Travelers looking to get to Yosemite from Sonora, Jamestown or Groveland have a second option today.
The Yosemite Area Regional Transportation System today will launch its second summer transportation service on the Highway 108 and 120 corridor between Sonora and the Yosemite Valley.
YARTS already runs regular routes into the park along the Highway 140 corridor from Merced and up Highway 120 from Mammoth. Last year, Yosemite National Park, YARTS and the Tuolumne County Transportation Council started limited bus trips with stops between Sonora and the park. The service attracted 3,700 riders over the summer season without as many booking options as will be available this year.
“We really want to double or triple that number,” Darin Grossi, executive director of the Transportation Council, said during a ribbon cutting and kickoff ceremony Wednesday.
Beginning today, the YARTS bus will run one bus a day from Sonora to the Yosemite Valley visitors center with stops on Mono Way, downtown Sonora, Jamestown, downtown Groveland, Buck Meadows the Big Oak Flat park gate and Crane Flat in the park. The schedule includes two buses a day from June 15 through Aug. 18, and then back to one bus through Sept. 15.
Tyler Summersett, a planner with the transportation council, said this week that YARTS will also have a handful of extra buses on hand if there are more passengers than seats on busy days.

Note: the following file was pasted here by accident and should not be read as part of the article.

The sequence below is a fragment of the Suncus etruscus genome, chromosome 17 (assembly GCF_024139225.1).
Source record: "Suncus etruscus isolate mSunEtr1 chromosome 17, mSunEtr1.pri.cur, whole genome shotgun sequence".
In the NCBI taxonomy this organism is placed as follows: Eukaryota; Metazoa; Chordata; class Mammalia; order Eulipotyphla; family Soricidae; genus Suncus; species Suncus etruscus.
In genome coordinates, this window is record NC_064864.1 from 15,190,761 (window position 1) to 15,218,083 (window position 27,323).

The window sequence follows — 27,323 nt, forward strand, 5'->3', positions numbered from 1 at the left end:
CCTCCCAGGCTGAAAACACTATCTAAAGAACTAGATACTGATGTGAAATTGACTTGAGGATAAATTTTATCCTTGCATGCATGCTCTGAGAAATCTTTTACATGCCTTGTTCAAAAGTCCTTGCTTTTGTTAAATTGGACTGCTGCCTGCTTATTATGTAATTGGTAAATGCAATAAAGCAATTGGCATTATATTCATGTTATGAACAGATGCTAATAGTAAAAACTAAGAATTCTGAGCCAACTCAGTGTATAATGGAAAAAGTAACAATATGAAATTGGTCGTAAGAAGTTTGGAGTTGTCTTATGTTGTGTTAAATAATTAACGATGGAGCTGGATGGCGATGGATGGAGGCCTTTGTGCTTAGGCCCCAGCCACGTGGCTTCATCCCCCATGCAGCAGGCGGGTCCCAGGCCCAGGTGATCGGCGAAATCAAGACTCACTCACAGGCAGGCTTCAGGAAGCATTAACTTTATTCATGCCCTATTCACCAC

Last summer, YARTS initiated its first season along Highway 108 and 120 as a way to help ease congestion in the park. Around 4 million visitors go to Yosemite each year, with the busiest season running through the summer and most visitors staying in the popular and scenic Yosemite Valley.
According to a study analyzing last year’s ridership, July was the most popular month with about 34 riders per day on weekdays and 29.5 on weekends. The study also shows that the Thousand Trails stop at Yosemite Lakes was the most popular place to board, with the Old Yosemite Road stop in Groveland following and the Best Western in Sonora at a distant third.
According to Bob Asquith, chairman of the Yosemite Gateway Partners, the numbers reflect one of the main reasons people take the bus. Tourists from all over fly to the major airports down the hill, rent an RV to places like Yosemite Lakes to camp and then don’t want to hassle with driving to the park.
The first question he always hears form tourists at places like Yosemite Lakes is “Where is the bus to Yosemite?” Asquith said.
“Well, we’ve got an answer for them now,” he said.
The National Park Service funded the pilot YARTS program in Tuolumne County with $171,600. The park is also teaming up with the county transportation council to fund a $30,000 effort to market other activities along the corridor outside of the park, to help further alleviate traffic during heavy visitation days.
“This is just one piece in the overall puzzle of addressing congestion in the park,” Grossi said.
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